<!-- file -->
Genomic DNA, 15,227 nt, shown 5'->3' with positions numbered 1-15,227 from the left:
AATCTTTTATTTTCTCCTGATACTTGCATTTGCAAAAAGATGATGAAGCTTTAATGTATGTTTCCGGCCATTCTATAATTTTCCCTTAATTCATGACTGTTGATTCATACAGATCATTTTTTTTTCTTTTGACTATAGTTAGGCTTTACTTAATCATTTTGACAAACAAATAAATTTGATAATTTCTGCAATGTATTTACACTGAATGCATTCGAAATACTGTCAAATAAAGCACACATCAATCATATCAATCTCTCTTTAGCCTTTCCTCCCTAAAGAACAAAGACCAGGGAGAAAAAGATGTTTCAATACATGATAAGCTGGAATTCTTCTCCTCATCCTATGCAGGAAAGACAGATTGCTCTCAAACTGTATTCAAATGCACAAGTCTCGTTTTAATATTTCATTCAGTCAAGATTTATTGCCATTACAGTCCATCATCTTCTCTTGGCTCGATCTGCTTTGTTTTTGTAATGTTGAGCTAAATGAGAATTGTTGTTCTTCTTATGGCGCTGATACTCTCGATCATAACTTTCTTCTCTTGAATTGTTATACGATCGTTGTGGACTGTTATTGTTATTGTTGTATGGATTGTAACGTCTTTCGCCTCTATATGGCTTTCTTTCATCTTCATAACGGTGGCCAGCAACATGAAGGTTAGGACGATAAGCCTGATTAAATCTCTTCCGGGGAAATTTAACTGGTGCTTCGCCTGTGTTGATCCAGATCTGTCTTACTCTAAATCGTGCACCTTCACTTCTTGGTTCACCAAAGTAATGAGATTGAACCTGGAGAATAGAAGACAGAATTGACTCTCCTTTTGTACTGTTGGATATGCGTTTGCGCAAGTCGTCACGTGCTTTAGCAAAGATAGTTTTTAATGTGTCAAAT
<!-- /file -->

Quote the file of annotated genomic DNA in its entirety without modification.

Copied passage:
Genomic DNA, 15,227 nt, shown 5'->3' with positions numbered 1-15,227 from the left:
AATCTTTTATTTTCTCCTGATACTTGCATTTGCAAAAAGATGATGAAGCTTTAATGTATGTTTCCGGCCATTCTATAATTTTCCCTTAATTCATGACTGTTGATTCATACAGATCATTTTTTTTTCTTTTGACTATAGTTAGGCTTTACTTAATCATTTTGACAAACAAATAAATTTGATAATTTCTGCAATGTATTTACACTGAATGCATTCGAAATACTGTCAAATAAAGCACACATCAATCATATCAATCTCTCTTTAGCCTTTCCTCCCTAAAGAACAAAGACCAGGGAGAAAAAGATGTTTCAATACATGATAAGCTGGAATTCTTCTCCTCATCCTATGCAGGAAAGACAGATTGCTCTCAAACTGTATTCAAATGCACAAGTCTCGTTTTAATATTTCATTCAGTCAAGATTTATTGCCATTACAGTCCATCATCTTCTCTTGGCTCGATCTGCTTTGTTTTTGTAATGTTGAGCTAAATGAGAATTGTTGTTCTTCTTATGGCGCTGATACTCTCGATCATAACTTTCTTCTCTTGAATTGTTATACGATCGTTGTGGACTGTTATTGTTATTGTTGTATGGATTGTAACGTCTTTCGCCTCTATATGGCTTTCTTTCATCTTCATAACGGTGGCCAGCAACATGAAGGTTAGGACGATAAGCCTGATTAAATCTCTTCCGGGGAAATTTAACTGGTGCTTCGCCTGTGTTGATCCAGATCTGTCTTACTCTAAATCGTGCACCTTCACTTCTTGGTTCACCAAAGTAATGAGATTGAACCTGGAGAATAGAAGACAGAATTGACTCTCCTTTTGTACTGTTGGATATGCGTTTGCGCAAGTCGTCACGTGCTTTAGCAAAGATAGTTTTTAATGTGTCAAAT